At the point when a visitor is ready to take action, you must provide messaging to bolster trust and confidence. Here are some good examples.
Two weeks of West Coast jet lag while keynoting three conferences means a lot of parties. At a reception, a guy named Peter told me that he read my book "Call to Action" a few years ago and that he used it as the basis to redo his company's shopping cart. Peter more than doubled conversions based on the advice we gave him. However, he said he had an unbelievable battle to explain and use an obvious technique: leveraging his company's point-of-action assurances into the shopping cart.
Maybe I can spare you that grief.
What Are Point-of-Action Assurances?
At the point when a visitor is ready to take action, to fill out a form, to click on a button or link, they are at a seductive moment. It's a delicate place. It's at that point they could lose confidence in their decision and not take the action you want them to take. That's why you must provide messaging to bolster trust and confidence.
Let's look at a few examples of how this can be done.
One of the earliest tests we ran over a decade ago was adding the words "we value your privacy" near newsletter subscriptions boxes on several clients' websites. We placed those four simple words near the e-mail form field and the button used to submit the subscription form. It often doubled the conversion rate from visitors to subscribers.
If you want to take this to another level, check out what my good friends and screenshotaholic enablers at TechSmith do on their forms with a reaffirming message from their president.
Point-of-action assurances allow you to handle the possible objections or concerns your visitors have just as they are ready to complete an action and without them having to go anywhere else on your website to look for the answer.
Take a look at the download button from Firefox as an example of adding point-of-action assurances on a graphic button. Notice how they tell people how large the file is, what version, etc.? You could do the same thing if you are asking people to download white paper docs, PDFs, or any other type of files.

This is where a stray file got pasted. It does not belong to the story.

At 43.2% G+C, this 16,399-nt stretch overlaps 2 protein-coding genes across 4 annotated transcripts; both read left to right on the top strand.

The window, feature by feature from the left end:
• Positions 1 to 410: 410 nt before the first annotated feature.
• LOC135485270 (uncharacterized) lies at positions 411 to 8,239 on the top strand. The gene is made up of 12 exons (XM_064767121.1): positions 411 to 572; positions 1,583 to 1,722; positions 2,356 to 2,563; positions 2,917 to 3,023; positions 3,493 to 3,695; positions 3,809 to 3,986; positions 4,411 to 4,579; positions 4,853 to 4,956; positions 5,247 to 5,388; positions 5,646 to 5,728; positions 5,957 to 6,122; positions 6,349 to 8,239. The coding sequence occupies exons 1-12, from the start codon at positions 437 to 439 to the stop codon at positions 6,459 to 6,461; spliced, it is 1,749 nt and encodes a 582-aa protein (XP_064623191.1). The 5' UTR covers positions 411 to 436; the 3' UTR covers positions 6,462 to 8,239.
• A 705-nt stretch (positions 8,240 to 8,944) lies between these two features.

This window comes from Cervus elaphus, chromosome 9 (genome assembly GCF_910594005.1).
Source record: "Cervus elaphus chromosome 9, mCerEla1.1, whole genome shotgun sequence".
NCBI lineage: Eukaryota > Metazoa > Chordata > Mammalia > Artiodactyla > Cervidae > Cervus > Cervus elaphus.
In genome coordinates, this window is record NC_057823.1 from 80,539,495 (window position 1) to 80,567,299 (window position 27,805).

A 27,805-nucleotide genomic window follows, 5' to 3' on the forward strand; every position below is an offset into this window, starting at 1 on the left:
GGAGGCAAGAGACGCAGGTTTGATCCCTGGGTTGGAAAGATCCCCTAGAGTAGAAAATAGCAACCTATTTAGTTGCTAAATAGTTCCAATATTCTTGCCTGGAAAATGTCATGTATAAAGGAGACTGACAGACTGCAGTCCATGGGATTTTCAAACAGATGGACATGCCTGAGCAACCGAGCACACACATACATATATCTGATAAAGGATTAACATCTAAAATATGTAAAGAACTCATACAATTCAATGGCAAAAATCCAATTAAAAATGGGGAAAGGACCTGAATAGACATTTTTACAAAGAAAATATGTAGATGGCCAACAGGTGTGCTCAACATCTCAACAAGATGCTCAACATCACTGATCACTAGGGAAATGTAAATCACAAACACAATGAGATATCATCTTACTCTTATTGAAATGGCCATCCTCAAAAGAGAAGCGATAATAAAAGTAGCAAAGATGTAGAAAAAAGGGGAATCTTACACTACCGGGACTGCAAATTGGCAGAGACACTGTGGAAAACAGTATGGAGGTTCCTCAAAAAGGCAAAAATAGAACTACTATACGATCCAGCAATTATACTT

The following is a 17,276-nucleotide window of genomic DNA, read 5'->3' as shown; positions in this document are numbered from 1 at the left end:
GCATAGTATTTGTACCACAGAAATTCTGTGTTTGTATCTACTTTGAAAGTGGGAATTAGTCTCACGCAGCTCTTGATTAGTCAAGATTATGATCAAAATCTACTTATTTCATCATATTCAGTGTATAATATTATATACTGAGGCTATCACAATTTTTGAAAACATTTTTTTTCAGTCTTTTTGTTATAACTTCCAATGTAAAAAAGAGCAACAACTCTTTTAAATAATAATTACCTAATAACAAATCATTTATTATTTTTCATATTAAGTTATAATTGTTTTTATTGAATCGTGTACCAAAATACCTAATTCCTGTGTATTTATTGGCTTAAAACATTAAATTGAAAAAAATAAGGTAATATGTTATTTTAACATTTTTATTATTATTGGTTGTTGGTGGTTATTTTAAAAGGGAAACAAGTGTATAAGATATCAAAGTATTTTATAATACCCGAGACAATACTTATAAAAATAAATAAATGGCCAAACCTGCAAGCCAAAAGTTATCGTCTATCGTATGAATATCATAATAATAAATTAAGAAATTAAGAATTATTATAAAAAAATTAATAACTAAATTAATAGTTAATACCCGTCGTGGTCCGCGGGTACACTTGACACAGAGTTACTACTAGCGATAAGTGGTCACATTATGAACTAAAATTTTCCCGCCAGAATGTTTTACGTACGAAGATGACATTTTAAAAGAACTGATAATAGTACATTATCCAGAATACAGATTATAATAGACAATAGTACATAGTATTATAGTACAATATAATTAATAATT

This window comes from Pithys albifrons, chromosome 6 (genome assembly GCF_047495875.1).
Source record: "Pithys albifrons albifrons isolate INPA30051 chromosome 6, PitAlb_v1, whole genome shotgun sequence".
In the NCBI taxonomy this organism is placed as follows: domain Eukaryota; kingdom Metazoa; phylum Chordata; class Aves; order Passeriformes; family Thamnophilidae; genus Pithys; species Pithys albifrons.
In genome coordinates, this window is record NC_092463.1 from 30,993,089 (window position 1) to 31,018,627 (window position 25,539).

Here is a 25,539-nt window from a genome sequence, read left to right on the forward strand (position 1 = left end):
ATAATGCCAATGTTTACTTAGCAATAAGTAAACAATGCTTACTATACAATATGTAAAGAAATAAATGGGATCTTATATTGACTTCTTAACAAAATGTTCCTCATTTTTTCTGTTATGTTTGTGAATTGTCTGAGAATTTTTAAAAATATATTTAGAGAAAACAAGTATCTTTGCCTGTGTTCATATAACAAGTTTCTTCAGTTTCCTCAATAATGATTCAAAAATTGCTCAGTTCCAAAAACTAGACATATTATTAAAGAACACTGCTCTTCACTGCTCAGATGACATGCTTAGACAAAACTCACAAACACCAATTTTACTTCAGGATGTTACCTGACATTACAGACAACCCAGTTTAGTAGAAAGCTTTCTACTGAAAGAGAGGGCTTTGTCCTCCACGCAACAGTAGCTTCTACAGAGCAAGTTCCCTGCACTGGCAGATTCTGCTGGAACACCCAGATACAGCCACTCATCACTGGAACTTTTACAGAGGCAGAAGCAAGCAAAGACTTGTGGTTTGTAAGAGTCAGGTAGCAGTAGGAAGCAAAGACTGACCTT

Amazon used this strategy for years on its "add to cart" buttons. Even though they removed it, we have still used it quite successfully for clients recently. Notice how Amazon used the words "you can always remove it later" on the button and the use of the lock graphic and the additional words "shopping with us is safe. Guaranteed."
You can also use point-of-action assurances to help retail visitors overcome their shopping fears and reduce shopping cart abandonment.
Notice the use of the lock and the "Shop with Confidence" messaging alongside the credit card input fields in CafePress.com's shopping cart? This point-of-action assurance helps visitors feel more secure about entering in their credit card information.
The folks from 37signals use this well-designed strategy quite effectively in order to get their visitors to provide them with credit card information to set up a free trial account for their Basecamp product.
Visitors to retailers often have other questions that should be answered as point-of-action assurances inside the cart, instead of making visitors search your website for answers to your return, shipping, or guarantee policies.
Notice how Shoeline.com spells out its policies from the shopping cart page all the way through the final checkout page? This is how it lets visitors know that all its products are guaranteed and that visitors can return products within 30 days for a refund or exchange.
So You Want More Leads, Huh?
Well, this strategy of providing point-of-action assurances is a must, then!
Keep in mind that, according to studies, a lead loses six times its effectiveness within the first hour of contacting you. So an effective strategy is to set expectations of how you handle your leads, what will happen after they fill out your form, and when and how you will respond. Take a look at what Rad-Direct.com is doing on its Web forms:
First, it sets expectations about what you can speak to a systems engineer about. Then, above and below the form, it lets you know that it will respond to all inquiries within two business hours (it also has the point-of-action assurance about respecting your privacy):
Use this simple and powerful technique of point-of-action assurances that direct marketers have been using in their work for years and watch how your visitors reward you with more actions taking place.
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Bryan Eisenberg is coauthor of the Wall Street Journal, Amazon, BusinessWeek, and New York Times bestselling books "Call to Action," "Waiting For Your Cat to Bark?," and "Always Be Testing." Bryan is a professional marketing speaker and has keynoted conferences globally such as SES, Shop.org, Direct Marketing Association, MarketingSherpa, Econsultancy, Webcom, SEM Konferansen Norway, the Canadian Marketing Association, and others. In 2010, Bryan was named a winner of the Direct Marketing Educational Foundation's Rising Stars Awards, which recognizes the most talented professionals 40 years of age or younger in the field of direct/interactive marketing. He is also cofounder and chairman emeritus of the Web Analytics Association. Bryan serves as an advisory board member of SES Conference & Expo, the eMetrics Marketing Optimization Summit, and several venture capital backed companies. He works with his coauthor and brother Jeffrey Eisenberg. You can find them at BryanEisenberg.com.
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